At Davos, a toast to Indiahttps://indianexpress.com/article/opinion/columns/at-world-economic-forum-meet-in-davos-a-toast-to-india-narendra-modi-5045359/

At Davos, a toast to India

Indian delegation’s surefootedness at WEF marked India’s ascendancy on global stage.

Prime Minister Narendra Modi with WEF founder Klaus Schwab, Swiss President Alain Berset in Davos Tuesday. (Photo: Reuters)

There is no better way to start the year than an annual trip to Magic Mountains for the World Economic Forum in Davos, which I attended for the fourth time. Every time I come to this snow-covered Swiss town (which, this year, witnessed one of the heaviest snowfalls in over two decades), I discover new ideas, paradigms and role models among some of the world’s finest leaders and thinkers who invariably shape the contours of our social, economic and political discourse.

Klaus Schwab, who I greatly admire, recently called India “an image of optimism and promise”. This optimism explains the unmistakable buzz about India at Davos with Prime Minister Narendra Modi leading the largest ever government and business delegation to the summit and becoming the first ever Indian PM to deliver the opening plenary. Team India put together an impressive welcome reception hosted by Department of Industrial Policy and Promotion (DIPP), investor roundtables by Invest India and giant billboards showcasing India’s rising economic prowess buttressed with culture, yoga, Indian cinema and culinary diplomacy — the world is indeed raising a toast to India.

India’s barometer of investor confidence recently received a positive impetus with two strong endorsements as it jumped 30 places to 100 in the World Bank’s Ease of Doing Business (EoDB) Report 2018. This is the greatest improvement seen in the case of India, placing it among the top 10 improvers in 2018. With GST being outside the assessment period and only a partial incorporation of the bankruptcy legislation, next year’s EoDB rank will see a further improvement.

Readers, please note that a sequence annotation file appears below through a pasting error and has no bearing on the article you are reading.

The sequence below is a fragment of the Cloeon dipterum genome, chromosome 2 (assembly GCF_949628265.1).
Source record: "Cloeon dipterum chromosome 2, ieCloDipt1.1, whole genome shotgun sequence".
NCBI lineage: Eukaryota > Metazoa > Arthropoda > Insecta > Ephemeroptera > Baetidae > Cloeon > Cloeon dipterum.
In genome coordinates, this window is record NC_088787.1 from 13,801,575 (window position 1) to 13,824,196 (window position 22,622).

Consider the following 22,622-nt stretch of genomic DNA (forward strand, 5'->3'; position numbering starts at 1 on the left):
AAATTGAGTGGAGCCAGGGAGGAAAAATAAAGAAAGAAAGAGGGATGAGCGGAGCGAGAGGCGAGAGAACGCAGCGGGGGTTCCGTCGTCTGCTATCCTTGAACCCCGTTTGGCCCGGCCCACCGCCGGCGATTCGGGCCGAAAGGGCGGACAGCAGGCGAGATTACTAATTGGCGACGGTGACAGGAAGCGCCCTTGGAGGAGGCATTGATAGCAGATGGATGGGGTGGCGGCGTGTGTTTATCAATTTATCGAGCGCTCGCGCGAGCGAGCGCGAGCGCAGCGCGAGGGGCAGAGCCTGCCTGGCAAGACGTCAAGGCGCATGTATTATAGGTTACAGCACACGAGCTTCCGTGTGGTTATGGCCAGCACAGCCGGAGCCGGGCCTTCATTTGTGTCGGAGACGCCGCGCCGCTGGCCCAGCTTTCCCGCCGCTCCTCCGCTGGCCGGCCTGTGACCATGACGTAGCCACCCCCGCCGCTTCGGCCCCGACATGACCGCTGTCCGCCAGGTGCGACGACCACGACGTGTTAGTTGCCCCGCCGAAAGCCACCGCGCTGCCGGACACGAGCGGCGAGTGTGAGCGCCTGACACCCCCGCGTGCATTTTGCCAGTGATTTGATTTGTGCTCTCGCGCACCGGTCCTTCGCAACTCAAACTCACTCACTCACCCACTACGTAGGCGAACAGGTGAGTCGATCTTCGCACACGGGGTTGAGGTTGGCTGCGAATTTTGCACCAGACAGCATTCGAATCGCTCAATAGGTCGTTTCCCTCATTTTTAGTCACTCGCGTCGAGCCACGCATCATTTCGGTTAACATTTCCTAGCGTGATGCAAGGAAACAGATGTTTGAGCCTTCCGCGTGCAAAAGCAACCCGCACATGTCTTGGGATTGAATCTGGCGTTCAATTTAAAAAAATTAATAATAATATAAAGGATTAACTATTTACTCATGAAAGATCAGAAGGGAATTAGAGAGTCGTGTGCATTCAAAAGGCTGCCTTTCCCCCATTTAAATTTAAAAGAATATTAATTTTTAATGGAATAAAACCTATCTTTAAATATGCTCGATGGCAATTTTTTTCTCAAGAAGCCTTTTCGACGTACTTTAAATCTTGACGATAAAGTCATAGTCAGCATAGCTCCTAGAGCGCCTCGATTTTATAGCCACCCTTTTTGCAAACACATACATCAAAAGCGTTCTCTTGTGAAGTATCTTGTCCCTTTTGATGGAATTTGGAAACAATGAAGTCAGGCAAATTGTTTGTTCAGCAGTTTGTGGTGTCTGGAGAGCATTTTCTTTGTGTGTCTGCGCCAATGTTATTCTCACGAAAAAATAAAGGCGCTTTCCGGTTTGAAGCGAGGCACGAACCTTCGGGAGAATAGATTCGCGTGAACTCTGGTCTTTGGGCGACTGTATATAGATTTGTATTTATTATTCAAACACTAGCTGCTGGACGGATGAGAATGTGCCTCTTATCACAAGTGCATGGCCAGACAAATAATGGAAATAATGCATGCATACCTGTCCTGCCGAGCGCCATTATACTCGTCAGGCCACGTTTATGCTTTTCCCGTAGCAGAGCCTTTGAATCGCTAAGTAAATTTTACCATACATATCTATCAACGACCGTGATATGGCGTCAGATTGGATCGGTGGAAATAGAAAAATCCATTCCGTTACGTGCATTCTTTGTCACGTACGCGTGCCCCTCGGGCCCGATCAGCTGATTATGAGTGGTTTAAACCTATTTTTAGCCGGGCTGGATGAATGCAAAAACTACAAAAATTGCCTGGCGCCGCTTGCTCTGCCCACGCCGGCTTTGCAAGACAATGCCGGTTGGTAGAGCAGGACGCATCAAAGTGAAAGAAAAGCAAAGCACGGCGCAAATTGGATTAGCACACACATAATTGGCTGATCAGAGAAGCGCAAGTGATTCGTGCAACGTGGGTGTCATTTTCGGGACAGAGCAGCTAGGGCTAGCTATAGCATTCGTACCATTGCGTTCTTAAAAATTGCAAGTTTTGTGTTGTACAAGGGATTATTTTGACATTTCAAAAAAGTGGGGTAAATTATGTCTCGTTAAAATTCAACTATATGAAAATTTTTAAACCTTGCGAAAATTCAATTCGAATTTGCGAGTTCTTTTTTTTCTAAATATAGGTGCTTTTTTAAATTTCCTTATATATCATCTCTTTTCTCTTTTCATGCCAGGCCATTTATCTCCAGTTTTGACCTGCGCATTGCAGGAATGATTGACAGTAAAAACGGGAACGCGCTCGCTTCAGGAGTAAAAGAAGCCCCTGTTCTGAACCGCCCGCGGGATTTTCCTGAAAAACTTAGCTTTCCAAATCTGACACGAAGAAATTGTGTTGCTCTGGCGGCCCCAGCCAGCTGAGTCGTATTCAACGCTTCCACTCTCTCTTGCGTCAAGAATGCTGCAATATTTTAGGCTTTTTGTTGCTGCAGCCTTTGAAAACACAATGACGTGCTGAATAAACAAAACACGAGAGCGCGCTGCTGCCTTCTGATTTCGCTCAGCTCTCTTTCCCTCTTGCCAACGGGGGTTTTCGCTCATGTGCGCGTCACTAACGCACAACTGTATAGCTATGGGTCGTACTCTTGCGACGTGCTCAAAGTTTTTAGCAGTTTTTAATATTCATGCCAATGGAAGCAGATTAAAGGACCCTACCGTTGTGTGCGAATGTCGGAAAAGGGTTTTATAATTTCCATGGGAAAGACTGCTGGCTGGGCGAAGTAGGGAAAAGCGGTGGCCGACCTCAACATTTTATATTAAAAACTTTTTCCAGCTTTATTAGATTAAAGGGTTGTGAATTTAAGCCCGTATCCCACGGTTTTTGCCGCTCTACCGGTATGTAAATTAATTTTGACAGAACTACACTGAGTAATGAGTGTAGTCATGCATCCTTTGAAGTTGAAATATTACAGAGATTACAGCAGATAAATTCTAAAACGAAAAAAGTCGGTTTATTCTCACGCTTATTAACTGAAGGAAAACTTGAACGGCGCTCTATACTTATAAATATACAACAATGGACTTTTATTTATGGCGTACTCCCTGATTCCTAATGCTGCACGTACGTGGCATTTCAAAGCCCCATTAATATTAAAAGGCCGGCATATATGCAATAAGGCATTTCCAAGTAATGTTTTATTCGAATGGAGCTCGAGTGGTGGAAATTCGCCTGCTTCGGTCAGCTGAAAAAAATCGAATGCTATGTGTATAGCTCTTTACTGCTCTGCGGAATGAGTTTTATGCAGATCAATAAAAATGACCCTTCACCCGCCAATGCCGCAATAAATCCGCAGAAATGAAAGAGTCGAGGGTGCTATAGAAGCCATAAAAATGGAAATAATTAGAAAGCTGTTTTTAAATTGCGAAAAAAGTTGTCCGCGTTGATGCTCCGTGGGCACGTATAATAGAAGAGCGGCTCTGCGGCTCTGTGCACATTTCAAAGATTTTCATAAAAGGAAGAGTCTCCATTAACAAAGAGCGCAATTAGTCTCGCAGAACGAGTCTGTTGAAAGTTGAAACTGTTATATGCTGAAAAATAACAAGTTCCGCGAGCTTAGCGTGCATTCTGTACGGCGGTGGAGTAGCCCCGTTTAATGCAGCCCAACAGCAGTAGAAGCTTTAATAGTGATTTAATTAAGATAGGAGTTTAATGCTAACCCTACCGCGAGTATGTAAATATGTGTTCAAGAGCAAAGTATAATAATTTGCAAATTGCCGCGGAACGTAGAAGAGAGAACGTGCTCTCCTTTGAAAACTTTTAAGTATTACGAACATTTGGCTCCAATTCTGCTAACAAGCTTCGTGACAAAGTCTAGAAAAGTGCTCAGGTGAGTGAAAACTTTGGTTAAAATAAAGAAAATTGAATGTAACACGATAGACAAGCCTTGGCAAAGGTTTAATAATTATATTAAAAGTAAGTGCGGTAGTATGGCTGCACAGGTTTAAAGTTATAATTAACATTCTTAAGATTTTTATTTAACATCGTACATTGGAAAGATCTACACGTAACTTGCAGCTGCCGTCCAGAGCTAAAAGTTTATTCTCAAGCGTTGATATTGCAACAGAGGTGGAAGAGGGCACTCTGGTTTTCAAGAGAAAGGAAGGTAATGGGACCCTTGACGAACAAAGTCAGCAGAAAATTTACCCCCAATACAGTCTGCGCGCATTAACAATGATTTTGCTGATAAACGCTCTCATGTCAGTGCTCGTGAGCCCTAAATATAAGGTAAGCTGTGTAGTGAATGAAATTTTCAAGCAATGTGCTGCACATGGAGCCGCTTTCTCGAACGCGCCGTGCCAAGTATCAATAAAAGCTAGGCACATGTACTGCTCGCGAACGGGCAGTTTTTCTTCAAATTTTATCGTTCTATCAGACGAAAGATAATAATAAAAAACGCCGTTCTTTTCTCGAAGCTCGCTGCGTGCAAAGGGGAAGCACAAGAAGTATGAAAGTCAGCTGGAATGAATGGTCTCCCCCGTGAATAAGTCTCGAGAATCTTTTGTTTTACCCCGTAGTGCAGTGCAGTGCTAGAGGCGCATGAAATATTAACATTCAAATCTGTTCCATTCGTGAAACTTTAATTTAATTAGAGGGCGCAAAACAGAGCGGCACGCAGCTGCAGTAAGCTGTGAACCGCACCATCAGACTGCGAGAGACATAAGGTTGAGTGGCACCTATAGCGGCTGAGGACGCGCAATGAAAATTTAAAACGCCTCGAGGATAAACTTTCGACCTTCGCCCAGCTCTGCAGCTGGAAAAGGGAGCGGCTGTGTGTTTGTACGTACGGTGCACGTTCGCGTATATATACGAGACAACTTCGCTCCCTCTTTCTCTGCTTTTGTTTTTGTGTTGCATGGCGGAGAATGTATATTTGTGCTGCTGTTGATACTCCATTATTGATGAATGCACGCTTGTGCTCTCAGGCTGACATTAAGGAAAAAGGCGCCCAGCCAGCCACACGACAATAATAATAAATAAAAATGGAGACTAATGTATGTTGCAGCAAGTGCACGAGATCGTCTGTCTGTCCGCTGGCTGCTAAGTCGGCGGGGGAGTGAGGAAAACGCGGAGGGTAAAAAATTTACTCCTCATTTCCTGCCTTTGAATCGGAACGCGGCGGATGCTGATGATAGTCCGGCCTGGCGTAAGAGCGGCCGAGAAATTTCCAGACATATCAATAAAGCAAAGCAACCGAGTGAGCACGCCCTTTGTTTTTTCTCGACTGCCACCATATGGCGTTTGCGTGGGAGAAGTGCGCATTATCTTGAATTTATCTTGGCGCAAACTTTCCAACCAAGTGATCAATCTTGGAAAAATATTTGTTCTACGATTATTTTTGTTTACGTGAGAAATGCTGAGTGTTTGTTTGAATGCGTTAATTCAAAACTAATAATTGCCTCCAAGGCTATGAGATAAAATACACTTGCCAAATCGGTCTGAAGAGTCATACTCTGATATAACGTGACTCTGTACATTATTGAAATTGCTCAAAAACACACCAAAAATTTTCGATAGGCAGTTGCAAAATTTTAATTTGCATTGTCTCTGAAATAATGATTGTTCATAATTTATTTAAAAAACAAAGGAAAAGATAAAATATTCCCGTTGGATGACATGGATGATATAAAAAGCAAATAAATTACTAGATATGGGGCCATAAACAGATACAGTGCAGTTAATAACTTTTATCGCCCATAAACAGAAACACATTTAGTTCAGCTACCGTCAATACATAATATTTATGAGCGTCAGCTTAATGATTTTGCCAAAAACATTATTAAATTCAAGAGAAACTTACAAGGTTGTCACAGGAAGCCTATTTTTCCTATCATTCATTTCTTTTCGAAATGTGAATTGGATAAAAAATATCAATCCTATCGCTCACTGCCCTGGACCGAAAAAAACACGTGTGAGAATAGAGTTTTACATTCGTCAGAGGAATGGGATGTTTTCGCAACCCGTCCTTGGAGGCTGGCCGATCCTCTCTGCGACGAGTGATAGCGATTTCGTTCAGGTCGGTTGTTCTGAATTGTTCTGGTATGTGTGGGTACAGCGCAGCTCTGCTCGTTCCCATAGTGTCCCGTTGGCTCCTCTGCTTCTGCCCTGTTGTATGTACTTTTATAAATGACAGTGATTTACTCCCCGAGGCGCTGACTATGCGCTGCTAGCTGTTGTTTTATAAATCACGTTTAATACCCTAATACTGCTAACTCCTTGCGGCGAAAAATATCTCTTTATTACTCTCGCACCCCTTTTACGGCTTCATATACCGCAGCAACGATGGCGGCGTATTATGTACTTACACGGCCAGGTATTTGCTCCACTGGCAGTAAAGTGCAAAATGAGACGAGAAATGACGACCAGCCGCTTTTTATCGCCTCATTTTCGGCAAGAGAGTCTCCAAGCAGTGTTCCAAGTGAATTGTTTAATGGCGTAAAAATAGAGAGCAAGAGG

Second, after a gap of 14 years, India received a sovereign credit upgrade from Moody’s, with the current rating placing it one notch above the lowest investment grade. The Indian economy is in a sweet spot with the IMF outlook on India placing it as the world’s fastest-growing major economy in 2018 and a $5 trillion economy by 2025, setting the tone for “India Means Business” at Davos.

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As PM Modi took the world’s centrestage to deliver the opening plenary in impeccable Hindi — his communication full of confidence and conviction — the world got his message loud and clear. Modi demonstrated India’s strong resolve to collaborate with international partners to heal a “fractured world”, borrowing liberally from the ideals enshrined in the ancient Vedas and the Upanishads as well as quoting Mahatma Gandhi and Rabindranath Tagore. The PM gave a clarion call to tackle global warming, terrorism and protectionism reaffirming India’s strong commitment towards ensuring “peace, stability and security” through greater harmony and unity. The PM also emphasised “democracy, demography and dynamism”, which are shaping India inclusive growth agenda.

The “buzz” about India is now a gigantic “roar”, echoing the sentiments of the PM as he presented India’s policy emphasis on creating a new economic architecture and progress through orbit-changing structural reforms to global and Indian CEOs. During these interactions, the PM exuded confidence and conviction in the country’s reform trajectory and its remarkable entrepreneurial spirit.

The PM’s narrative on economic progress and reforms found collective resonance in the discussions and meetings led by Union ministers that accompanied him and my fellow industry leaders building bilateral and business bridges, many of which took place at the India Lounge.

I also joined the Maharashtra Chief Minister Devendra Fadnavis along with Shah Rukh Khan and other guests at a CEO roundtable in the Maharashtra Lounge to launch the Fintech Policy for the state. As a member of the committee chaired by the chief minister, I have had the opportunity to contribute towards building the policy framework for developing the Mumbai Metropolitan Region (MMR) as India’s global Fintech hub. What better time to launch it than at Davos where an impending technological revolution is all pervasive in the discussions? The recently announced WEF Centre for Fourth Industrial Revolution in Mumbai will also maximise the benefits of science and technology and forge stronger bonds with the forum.

As I close my thoughts on Davos, I see a bold, assertive and confident “New India” buoyed by the energy, enthusiasm and conviction of our prime minister. India’s ascendancy in the world order is no longer a conjecture, but a welcome certainty.

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